// note: making this a Dictionary<BigInteger, BigInteger> worked quickly locally, too
        // the "MediumInt" is an attempt to reduce the number of BigInteger allocations, since
        // they're immutable
        var queue = new Dictionary<BigInteger, MediumInt> {
            { n, new MediumInt(1) },

        BigInteger answer = BigInteger.Zero;

        while (queue.Any()) {
            var current = queue.Keys.Max();
            if (_dict.ContainsKey(current)) {
                answer += _dict(current) * queue(current).ToBigInt();
            } else {
                var half = current / 2;
                Enqueue(half, current);
                if (!current.IsEven) {
                    Enqueue(half + 1, current);

        return answer;

        void Dequeue(BigInteger toRemove) {
            if (queue.ContainsKey(toRemove)) {
                if (queue(toRemove).IsPositive()) {
                } else {

        void Enqueue(BigInteger toAdd, BigInteger parent) {
            if (queue.ContainsKey(toAdd)) {
            } else {
                queue(toAdd) = new MediumInt(1);
            if (parent != null) {
                if (queue.ContainsKey(parent)) {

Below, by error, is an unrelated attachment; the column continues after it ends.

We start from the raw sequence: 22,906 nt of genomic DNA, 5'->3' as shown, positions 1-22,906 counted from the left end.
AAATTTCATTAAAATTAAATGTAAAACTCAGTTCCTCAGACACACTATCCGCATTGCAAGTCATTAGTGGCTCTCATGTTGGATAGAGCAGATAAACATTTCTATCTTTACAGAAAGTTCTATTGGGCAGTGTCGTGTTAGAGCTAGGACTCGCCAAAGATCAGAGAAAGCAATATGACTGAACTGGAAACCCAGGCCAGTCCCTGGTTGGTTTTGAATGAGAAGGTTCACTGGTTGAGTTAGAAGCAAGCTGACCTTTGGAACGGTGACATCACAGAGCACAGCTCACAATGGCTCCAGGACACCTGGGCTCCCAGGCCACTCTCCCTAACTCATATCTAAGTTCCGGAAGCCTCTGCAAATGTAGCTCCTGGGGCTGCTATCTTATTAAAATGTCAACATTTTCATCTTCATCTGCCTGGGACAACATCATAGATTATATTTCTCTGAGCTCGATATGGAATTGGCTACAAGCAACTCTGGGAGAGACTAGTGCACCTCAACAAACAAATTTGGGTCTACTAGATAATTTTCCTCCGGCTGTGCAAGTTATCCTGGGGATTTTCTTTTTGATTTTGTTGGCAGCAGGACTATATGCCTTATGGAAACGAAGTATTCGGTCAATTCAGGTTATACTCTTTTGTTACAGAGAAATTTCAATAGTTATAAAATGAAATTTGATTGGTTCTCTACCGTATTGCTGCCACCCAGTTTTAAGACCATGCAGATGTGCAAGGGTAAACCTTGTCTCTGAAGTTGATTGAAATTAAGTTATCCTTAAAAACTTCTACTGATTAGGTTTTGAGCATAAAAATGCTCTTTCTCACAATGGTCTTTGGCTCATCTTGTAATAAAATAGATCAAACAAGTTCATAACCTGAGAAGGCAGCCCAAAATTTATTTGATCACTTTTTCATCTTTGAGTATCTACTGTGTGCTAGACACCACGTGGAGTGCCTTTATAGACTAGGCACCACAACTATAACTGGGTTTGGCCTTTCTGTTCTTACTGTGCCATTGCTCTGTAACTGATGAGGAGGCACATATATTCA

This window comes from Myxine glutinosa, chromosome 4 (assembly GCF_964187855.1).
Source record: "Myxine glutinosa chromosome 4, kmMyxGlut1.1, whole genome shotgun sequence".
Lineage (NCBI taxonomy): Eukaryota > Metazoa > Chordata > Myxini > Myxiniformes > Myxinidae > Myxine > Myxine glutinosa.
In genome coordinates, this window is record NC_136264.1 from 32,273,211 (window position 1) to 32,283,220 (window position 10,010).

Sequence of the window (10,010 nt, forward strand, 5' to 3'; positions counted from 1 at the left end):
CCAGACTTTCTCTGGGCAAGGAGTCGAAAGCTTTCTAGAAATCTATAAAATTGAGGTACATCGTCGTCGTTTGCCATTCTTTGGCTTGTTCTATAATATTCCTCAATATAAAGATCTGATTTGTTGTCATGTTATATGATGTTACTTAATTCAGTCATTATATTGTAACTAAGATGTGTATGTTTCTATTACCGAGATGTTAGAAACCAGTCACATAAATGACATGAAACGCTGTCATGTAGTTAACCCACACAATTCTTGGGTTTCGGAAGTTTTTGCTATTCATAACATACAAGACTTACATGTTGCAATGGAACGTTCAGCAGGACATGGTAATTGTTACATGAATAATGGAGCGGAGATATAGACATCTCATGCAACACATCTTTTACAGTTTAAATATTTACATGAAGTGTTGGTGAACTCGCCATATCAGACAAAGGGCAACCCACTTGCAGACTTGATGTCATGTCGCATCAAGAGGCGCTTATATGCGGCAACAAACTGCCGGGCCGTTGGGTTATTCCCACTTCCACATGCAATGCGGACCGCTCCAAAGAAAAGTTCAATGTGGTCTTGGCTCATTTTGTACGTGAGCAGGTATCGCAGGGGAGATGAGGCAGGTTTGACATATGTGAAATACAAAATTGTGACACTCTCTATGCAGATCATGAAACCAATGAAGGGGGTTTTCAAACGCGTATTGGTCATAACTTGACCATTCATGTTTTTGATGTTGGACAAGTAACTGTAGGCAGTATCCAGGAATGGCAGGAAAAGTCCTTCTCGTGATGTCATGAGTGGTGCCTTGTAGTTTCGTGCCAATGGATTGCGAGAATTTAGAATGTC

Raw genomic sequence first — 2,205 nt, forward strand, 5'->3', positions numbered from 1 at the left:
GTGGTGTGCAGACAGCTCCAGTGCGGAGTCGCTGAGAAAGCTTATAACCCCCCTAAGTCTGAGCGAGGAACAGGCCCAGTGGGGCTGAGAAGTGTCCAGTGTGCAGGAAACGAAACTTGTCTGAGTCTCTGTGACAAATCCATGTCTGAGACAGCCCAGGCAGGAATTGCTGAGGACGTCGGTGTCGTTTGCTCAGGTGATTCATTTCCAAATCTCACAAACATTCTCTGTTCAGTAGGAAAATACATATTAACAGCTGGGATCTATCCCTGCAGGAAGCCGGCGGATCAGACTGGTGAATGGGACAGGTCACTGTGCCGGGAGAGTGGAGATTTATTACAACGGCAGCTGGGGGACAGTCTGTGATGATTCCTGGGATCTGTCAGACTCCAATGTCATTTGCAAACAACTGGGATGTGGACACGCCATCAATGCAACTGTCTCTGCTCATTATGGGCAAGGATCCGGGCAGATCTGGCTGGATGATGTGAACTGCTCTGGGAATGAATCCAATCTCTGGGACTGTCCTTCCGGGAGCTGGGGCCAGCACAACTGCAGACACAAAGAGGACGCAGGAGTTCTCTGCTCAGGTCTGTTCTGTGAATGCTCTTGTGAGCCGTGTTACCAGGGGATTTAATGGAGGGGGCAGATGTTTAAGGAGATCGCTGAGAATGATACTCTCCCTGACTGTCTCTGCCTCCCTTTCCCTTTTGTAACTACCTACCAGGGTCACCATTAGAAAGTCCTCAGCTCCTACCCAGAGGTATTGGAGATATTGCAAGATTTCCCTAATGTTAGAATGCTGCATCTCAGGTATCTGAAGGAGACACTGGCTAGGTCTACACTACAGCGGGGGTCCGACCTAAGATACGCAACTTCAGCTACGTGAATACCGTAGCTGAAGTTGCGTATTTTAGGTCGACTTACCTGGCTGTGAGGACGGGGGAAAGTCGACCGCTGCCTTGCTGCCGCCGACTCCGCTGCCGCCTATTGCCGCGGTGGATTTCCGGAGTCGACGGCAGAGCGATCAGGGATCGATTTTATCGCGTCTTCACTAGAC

private class MediumInt {
        private const int max = 2_000_000;
        private const int min = -2_000_000;

        private BigInteger big = BigInteger.Zero;
        private int current = 0;

        public MediumInt(int initialValue) {
            current = initialValue;

        public bool IsZero() {
            return big == BigInteger.Zero && current == 0;

        public bool IsPositive() {
            if (IsZero()) {
                return false;
            if (current == 0 && big <= 0) {
                return false;
            if (big == BigInteger.Zero && current <= 0) {
                return false;

            if (big == BigInteger.Zero) {
                return current > 0;

            if (big > BigInteger.Zero && big > Math.Abs(current)) {
                return true;